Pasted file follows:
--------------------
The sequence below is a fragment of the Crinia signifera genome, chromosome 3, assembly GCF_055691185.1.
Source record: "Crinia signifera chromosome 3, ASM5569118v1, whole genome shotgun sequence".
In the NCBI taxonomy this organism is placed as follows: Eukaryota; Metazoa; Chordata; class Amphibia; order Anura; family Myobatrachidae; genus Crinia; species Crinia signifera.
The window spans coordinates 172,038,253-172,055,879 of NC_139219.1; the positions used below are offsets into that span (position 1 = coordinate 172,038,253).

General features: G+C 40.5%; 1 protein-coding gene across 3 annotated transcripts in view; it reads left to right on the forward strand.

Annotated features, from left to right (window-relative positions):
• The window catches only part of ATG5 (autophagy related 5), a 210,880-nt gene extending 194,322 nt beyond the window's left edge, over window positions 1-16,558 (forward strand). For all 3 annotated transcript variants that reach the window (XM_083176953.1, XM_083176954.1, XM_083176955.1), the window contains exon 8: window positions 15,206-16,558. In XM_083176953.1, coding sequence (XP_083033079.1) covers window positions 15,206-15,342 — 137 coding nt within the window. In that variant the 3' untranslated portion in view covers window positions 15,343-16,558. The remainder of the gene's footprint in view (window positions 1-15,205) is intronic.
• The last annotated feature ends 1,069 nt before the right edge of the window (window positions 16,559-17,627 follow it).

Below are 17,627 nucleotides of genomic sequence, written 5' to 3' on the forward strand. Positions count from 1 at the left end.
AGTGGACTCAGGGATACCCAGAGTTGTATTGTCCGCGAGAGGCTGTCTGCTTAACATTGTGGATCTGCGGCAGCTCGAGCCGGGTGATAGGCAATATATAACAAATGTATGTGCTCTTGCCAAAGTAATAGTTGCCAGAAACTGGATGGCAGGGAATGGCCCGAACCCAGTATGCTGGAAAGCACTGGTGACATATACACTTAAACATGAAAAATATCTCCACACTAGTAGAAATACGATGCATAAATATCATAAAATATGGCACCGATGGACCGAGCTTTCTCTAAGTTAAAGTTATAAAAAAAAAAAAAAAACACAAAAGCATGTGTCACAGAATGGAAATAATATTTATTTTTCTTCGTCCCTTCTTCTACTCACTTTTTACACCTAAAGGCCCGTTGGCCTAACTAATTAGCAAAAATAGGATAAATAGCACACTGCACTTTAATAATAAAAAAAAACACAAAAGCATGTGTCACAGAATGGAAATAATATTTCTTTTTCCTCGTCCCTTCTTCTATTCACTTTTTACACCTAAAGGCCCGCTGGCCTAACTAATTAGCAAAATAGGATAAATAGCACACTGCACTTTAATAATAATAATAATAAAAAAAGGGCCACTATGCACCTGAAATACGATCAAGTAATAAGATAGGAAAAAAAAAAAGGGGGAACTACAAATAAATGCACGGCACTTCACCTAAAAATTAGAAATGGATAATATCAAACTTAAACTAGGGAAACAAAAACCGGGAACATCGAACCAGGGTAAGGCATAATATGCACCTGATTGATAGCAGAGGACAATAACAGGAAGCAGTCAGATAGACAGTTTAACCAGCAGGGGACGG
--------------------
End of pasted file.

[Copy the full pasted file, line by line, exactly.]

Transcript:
The sequence below is a fragment of the Crinia signifera genome, chromosome 3, assembly GCF_055691185.1.
Source record: "Crinia signifera chromosome 3, ASM5569118v1, whole genome shotgun sequence".
In the NCBI taxonomy this organism is placed as follows: Eukaryota; Metazoa; Chordata; class Amphibia; order Anura; family Myobatrachidae; genus Crinia; species Crinia signifera.
The window spans coordinates 172,038,253-172,055,879 of NC_139219.1; the positions used below are offsets into that span (position 1 = coordinate 172,038,253).

General features: G+C 40.5%; 1 protein-coding gene across 3 annotated transcripts in view; it reads left to right on the forward strand.

Annotated features, from left to right (window-relative positions):
• The window catches only part of ATG5 (autophagy related 5), a 210,880-nt gene extending 194,322 nt beyond the window's left edge, over window positions 1-16,558 (forward strand). For all 3 annotated transcript variants that reach the window (XM_083176953.1, XM_083176954.1, XM_083176955.1), the window contains exon 8: window positions 15,206-16,558. In XM_083176953.1, coding sequence (XP_083033079.1) covers window positions 15,206-15,342 — 137 coding nt within the window. In that variant the 3' untranslated portion in view covers window positions 15,343-16,558. The remainder of the gene's footprint in view (window positions 1-15,205) is intronic.
• The last annotated feature ends 1,069 nt before the right edge of the window (window positions 16,559-17,627 follow it).

Below are 17,627 nucleotides of genomic sequence, written 5' to 3' on the forward strand. Positions count from 1 at the left end.
AGTGGACTCAGGGATACCCAGAGTTGTATTGTCCGCGAGAGGCTGTCTGCTTAACATTGTGGATCTGCGGCAGCTCGAGCCGGGTGATAGGCAATATATAACAAATGTATGTGCTCTTGCCAAAGTAATAGTTGCCAGAAACTGGATGGCAGGGAATGGCCCGAACCCAGTATGCTGGAAAGCACTGGTGACATATACACTTAAACATGAAAAATATCTCCACACTAGTAGAAATACGATGCATAAATATCATAAAATATGGCACCGATGGACCGAGCTTTCTCTAAGTTAAAGTTATAAAAAAAAAAAAAAAACACAAAAGCATGTGTCACAGAATGGAAATAATATTTATTTTTCTTCGTCCCTTCTTCTACTCACTTTTTACACCTAAAGGCCCGTTGGCCTAACTAATTAGCAAAAATAGGATAAATAGCACACTGCACTTTAATAATAAAAAAAAACACAAAAGCATGTGTCACAGAATGGAAATAATATTTCTTTTTCCTCGTCCCTTCTTCTATTCACTTTTTACACCTAAAGGCCCGCTGGCCTAACTAATTAGCAAAATAGGATAAATAGCACACTGCACTTTAATAATAATAATAATAAAAAAAGGGCCACTATGCACCTGAAATACGATCAAGTAATAAGATAGGAAAAAAAAAAAGGGGGAACTACAAATAAATGCACGGCACTTCACCTAAAAATTAGAAATGGATAATATCAAACTTAAACTAGGGAAACAAAAACCGGGAACATCGAACCAGGGTAAGGCATAATATGCACCTGATTGATAGCAGAGGACAATAACAGGAAGCAGTCAGATAGACAGTTTAACCAGCAGGGGACGG